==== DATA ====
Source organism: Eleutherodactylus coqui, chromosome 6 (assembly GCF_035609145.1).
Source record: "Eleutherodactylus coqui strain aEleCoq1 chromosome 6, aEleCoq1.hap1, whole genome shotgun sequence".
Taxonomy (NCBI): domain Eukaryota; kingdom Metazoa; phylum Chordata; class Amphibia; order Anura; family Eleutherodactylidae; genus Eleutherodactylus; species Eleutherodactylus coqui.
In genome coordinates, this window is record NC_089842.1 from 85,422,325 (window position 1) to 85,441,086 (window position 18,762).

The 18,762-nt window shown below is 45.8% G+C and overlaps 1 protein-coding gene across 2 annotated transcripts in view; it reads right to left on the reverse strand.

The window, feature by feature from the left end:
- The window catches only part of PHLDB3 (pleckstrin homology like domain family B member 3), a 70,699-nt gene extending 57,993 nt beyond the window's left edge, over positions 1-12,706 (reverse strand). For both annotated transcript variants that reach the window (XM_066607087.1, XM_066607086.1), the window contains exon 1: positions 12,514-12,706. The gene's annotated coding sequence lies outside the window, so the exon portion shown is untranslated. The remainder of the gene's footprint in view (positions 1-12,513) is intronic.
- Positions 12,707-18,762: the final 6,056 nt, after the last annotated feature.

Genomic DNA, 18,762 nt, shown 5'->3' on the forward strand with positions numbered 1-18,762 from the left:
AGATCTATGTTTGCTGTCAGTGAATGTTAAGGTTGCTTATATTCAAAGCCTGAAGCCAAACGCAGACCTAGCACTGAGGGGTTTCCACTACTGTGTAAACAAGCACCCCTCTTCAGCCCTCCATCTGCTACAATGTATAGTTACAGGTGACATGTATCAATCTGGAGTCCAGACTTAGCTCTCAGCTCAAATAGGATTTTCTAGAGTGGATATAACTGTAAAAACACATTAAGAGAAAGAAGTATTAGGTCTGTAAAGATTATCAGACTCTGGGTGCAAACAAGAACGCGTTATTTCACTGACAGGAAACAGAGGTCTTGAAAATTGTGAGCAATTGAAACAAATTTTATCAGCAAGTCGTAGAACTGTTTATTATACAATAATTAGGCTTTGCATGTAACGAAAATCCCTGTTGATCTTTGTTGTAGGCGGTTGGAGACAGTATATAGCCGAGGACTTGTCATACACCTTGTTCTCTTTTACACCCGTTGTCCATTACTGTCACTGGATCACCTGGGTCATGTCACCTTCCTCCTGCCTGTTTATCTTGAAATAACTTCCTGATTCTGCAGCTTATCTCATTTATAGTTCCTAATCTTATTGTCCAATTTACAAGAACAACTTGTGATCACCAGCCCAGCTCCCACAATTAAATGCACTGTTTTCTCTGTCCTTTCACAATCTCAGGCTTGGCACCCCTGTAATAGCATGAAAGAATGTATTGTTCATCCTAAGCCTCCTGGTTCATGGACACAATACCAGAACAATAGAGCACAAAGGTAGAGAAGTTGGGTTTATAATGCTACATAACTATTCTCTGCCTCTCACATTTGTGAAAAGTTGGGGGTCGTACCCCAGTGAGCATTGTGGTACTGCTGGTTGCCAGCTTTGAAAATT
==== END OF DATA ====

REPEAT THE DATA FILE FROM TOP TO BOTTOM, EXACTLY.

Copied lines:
Source organism: Eleutherodactylus coqui, chromosome 6 (assembly GCF_035609145.1).
Source record: "Eleutherodactylus coqui strain aEleCoq1 chromosome 6, aEleCoq1.hap1, whole genome shotgun sequence".
Taxonomy (NCBI): domain Eukaryota; kingdom Metazoa; phylum Chordata; class Amphibia; order Anura; family Eleutherodactylidae; genus Eleutherodactylus; species Eleutherodactylus coqui.
In genome coordinates, this window is record NC_089842.1 from 85,422,325 (window position 1) to 85,441,086 (window position 18,762).

The 18,762-nt window shown below is 45.8% G+C and overlaps 1 protein-coding gene across 2 annotated transcripts in view; it reads right to left on the reverse strand.

The window, feature by feature from the left end:
- The window catches only part of PHLDB3 (pleckstrin homology like domain family B member 3), a 70,699-nt gene extending 57,993 nt beyond the window's left edge, over positions 1-12,706 (reverse strand). For both annotated transcript variants that reach the window (XM_066607087.1, XM_066607086.1), the window contains exon 1: positions 12,514-12,706. The gene's annotated coding sequence lies outside the window, so the exon portion shown is untranslated. The remainder of the gene's footprint in view (positions 1-12,513) is intronic.
- Positions 12,707-18,762: the final 6,056 nt, after the last annotated feature.

Genomic DNA, 18,762 nt, shown 5'->3' on the forward strand with positions numbered 1-18,762 from the left:
AGATCTATGTTTGCTGTCAGTGAATGTTAAGGTTGCTTATATTCAAAGCCTGAAGCCAAACGCAGACCTAGCACTGAGGGGTTTCCACTACTGTGTAAACAAGCACCCCTCTTCAGCCCTCCATCTGCTACAATGTATAGTTACAGGTGACATGTATCAATCTGGAGTCCAGACTTAGCTCTCAGCTCAAATAGGATTTTCTAGAGTGGATATAACTGTAAAAACACATTAAGAGAAAGAAGTATTAGGTCTGTAAAGATTATCAGACTCTGGGTGCAAACAAGAACGCGTTATTTCACTGACAGGAAACAGAGGTCTTGAAAATTGTGAGCAATTGAAACAAATTTTATCAGCAAGTCGTAGAACTGTTTATTATACAATAATTAGGCTTTGCATGTAACGAAAATCCCTGTTGATCTTTGTTGTAGGCGGTTGGAGACAGTATATAGCCGAGGACTTGTCATACACCTTGTTCTCTTTTACACCCGTTGTCCATTACTGTCACTGGATCACCTGGGTCATGTCACCTTCCTCCTGCCTGTTTATCTTGAAATAACTTCCTGATTCTGCAGCTTATCTCATTTATAGTTCCTAATCTTATTGTCCAATTTACAAGAACAACTTGTGATCACCAGCCCAGCTCCCACAATTAAATGCACTGTTTTCTCTGTCCTTTCACAATCTCAGGCTTGGCACCCCTGTAATAGCATGAAAGAATGTATTGTTCATCCTAAGCCTCCTGGTTCATGGACACAATACCAGAACAATAGAGCACAAAGGTAGAGAAGTTGGGTTTATAATGCTACATAACTATTCTCTGCCTCTCACATTTGTGAAAAGTTGGGGGTCGTACCCCAGTGAGCATTGTGGTACTGCTGGTTGCCAGCTTTGAAAATT